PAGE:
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Working Papers

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Predicting Financial Crises: The (Statistical) Significance of the Signals Approach

Makram El-Shagi Tobias Knedlik Gregor von Schweinitz

in: IWH Discussion Papers , No. 3, 2012

Abstract

The signals approach as an early warning system has been fairly successful in detecting crises, but it has so far failed to gain popularity in the scientific community because it does not distinguish between randomly achieved in-sample fit and true predictive power. To overcome this obstacle, we test the null hypothesis of no correlation between indicators and crisis probability in three applications of the signals approach to different crisis types. To that end, we propose bootstraps specifically tailored to the characteristics of the respective datasets. We find (1) that previous applications of the signals approach yield economically meaningful and statistically significant results and (2) that composite indicators aggregating information contained in individual indicators add value to the signals approach, even where most individual indicators are not statistically significant on their own.

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Macroeconomic Imbalances as Indicators for Debt Crises in Europe

Tobias Knedlik Gregor von Schweinitz

in: IWH Discussion Papers , No. 12, 2011

Abstract

European authorities and scholars published proposals on which indicators of macroeconomic imbalances might be used to uncover risks for the sustainability of public debt in the European Union. We test the ability of four proposed sets of indicators to send early-warnings of debt crises using a signals approach for the study of indicators and the construction of composite indicators. We find that a broad composite indicator has the highest predictive power. This fact still holds true if equal weights are used for the construction of the composite indicator in order to reflect the uncertainty about the origin of future crises.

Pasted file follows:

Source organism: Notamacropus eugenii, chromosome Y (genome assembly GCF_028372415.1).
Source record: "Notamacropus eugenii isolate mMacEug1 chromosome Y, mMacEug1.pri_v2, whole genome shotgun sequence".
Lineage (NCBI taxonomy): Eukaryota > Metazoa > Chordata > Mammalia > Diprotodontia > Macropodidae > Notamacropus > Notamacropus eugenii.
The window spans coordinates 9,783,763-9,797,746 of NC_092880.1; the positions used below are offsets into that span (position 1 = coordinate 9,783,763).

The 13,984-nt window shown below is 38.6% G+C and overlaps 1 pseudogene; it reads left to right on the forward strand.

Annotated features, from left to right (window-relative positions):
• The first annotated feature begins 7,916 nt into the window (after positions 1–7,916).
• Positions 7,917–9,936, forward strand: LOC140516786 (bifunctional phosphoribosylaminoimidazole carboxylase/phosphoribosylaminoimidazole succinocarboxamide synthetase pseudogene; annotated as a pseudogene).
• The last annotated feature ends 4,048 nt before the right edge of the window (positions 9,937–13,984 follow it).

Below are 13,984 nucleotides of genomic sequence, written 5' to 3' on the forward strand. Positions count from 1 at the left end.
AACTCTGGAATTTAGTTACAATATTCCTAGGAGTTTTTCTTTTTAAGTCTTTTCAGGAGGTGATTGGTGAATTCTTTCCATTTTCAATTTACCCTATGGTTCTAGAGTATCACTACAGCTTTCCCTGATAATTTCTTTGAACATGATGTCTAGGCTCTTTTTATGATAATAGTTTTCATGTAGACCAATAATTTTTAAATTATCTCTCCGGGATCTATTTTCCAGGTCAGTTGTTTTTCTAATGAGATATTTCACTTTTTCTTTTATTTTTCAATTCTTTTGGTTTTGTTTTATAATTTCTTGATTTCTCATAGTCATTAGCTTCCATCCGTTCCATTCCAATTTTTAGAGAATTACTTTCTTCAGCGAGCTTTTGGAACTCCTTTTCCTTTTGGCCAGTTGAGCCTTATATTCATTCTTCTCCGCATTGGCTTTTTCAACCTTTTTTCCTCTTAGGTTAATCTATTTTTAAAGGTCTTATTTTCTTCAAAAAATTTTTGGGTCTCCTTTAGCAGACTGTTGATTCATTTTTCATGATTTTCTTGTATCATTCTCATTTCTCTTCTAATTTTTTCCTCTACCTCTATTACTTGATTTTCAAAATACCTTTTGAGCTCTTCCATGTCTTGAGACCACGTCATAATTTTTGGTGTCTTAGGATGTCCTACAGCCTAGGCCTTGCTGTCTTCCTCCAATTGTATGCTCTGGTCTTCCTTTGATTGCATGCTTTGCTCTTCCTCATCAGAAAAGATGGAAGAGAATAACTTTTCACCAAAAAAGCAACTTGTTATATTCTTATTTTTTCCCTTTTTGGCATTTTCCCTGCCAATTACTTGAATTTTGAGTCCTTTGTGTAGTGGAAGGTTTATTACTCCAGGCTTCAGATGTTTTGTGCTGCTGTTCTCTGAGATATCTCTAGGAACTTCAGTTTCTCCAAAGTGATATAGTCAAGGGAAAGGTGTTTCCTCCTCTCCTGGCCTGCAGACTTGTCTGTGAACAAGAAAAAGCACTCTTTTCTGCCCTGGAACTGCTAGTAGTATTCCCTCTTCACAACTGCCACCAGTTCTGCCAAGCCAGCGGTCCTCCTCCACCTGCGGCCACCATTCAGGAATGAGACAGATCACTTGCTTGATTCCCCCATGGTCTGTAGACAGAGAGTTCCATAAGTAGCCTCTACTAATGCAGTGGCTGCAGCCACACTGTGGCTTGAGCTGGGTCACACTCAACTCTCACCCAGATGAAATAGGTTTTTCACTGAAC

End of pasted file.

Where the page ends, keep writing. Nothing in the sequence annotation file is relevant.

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The European Commission’s Scoreboard of Macroeconomic Imbalances – The Impact of Preferences on an Early Warning System

Tobias Knedlik

in: IWH Discussion Papers , No. 10, 2012

Abstract

The European Commission’s Scoreboard of Macroeconomic Imbalances is a rare case of a publicly released early warning system (EWS). That allows for analyzing the preferences of the involved politicians with regard to the two potential errors of an EWS – missing a crisis and issuing a false alarm. This is done for the first time for EWS in general by using a standard signals approach including a preference-based optimization approach to set thresholds. It is shown that in general, the thresholds of the scoreboard are set low (resulting in more alarm signals) as compared to a neutral stand.